(Family Division; Black J; 17 April 2008)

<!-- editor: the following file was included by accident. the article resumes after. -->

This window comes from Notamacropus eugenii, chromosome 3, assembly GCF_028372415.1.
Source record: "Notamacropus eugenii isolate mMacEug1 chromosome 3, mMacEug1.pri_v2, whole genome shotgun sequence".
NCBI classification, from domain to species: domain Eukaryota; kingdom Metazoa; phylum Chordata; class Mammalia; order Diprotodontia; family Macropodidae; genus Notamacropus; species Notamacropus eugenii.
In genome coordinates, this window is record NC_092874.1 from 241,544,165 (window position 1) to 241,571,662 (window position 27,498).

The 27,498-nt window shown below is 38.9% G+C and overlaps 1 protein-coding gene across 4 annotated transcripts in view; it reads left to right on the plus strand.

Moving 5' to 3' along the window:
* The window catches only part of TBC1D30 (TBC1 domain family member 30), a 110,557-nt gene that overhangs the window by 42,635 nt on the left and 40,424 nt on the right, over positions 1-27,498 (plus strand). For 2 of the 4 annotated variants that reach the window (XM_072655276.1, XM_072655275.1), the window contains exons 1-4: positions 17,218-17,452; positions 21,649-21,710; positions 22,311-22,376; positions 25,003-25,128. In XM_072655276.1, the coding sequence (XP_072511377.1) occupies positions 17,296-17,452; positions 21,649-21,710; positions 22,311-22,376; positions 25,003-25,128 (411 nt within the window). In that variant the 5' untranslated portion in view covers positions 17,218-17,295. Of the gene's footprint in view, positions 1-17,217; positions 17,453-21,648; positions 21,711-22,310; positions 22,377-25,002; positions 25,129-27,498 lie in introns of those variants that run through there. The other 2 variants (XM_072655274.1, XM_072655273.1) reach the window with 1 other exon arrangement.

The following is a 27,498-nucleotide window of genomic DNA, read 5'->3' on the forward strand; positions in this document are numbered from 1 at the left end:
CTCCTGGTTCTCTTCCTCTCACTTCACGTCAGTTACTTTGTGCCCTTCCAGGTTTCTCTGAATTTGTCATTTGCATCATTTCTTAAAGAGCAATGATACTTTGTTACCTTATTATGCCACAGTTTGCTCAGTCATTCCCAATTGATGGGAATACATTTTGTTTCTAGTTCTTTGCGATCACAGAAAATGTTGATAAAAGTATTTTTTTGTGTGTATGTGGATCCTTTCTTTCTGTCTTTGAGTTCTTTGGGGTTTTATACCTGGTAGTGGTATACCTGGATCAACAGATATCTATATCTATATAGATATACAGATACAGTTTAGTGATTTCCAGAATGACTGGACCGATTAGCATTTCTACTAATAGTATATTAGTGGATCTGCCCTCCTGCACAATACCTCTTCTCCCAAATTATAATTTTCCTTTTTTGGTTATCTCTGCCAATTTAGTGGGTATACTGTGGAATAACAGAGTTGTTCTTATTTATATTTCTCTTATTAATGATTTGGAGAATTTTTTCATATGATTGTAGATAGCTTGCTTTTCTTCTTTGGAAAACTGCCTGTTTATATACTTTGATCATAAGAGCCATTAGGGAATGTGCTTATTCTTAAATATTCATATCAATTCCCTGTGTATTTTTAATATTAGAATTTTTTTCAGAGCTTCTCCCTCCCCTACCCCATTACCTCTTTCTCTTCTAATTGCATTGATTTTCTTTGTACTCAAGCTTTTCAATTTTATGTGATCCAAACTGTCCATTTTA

A local authority scheme for providing financial support to special guardians, linked to the payments made to adopters was unlawful. The Special Guardianship Guidance produced by the DFES provided that 'In determining the amount of any ongoing financial support, the local authority should have regard to the amount of fostering allowance which would have been payable if the child were fostered.' The scheme devised by the local authority was so divorced from their fostering allowance rates, which were much higher than their payments to adopters, as to suggest that whatever regard had been given to the fostering allowances it had been allowed to have absolutely no impact on the calculations that followed, except as a ceiling to the special guardianship payments. While the Guidance did not have statutory force, the local authority had a duty substantially to follow it. The intention of the special guardianship legislation had been to make financial support available to special guardians to ensure that financial obstacles did not prevent people from taking on the role. A local authority was not free to devise a scheme that failed to do that, or that dictated that some types of placement for a child carried a significant financial disadvantage in comparison with others, or, worse, would impose such a financial strain on the carer that they would be forced to choose another type of placement.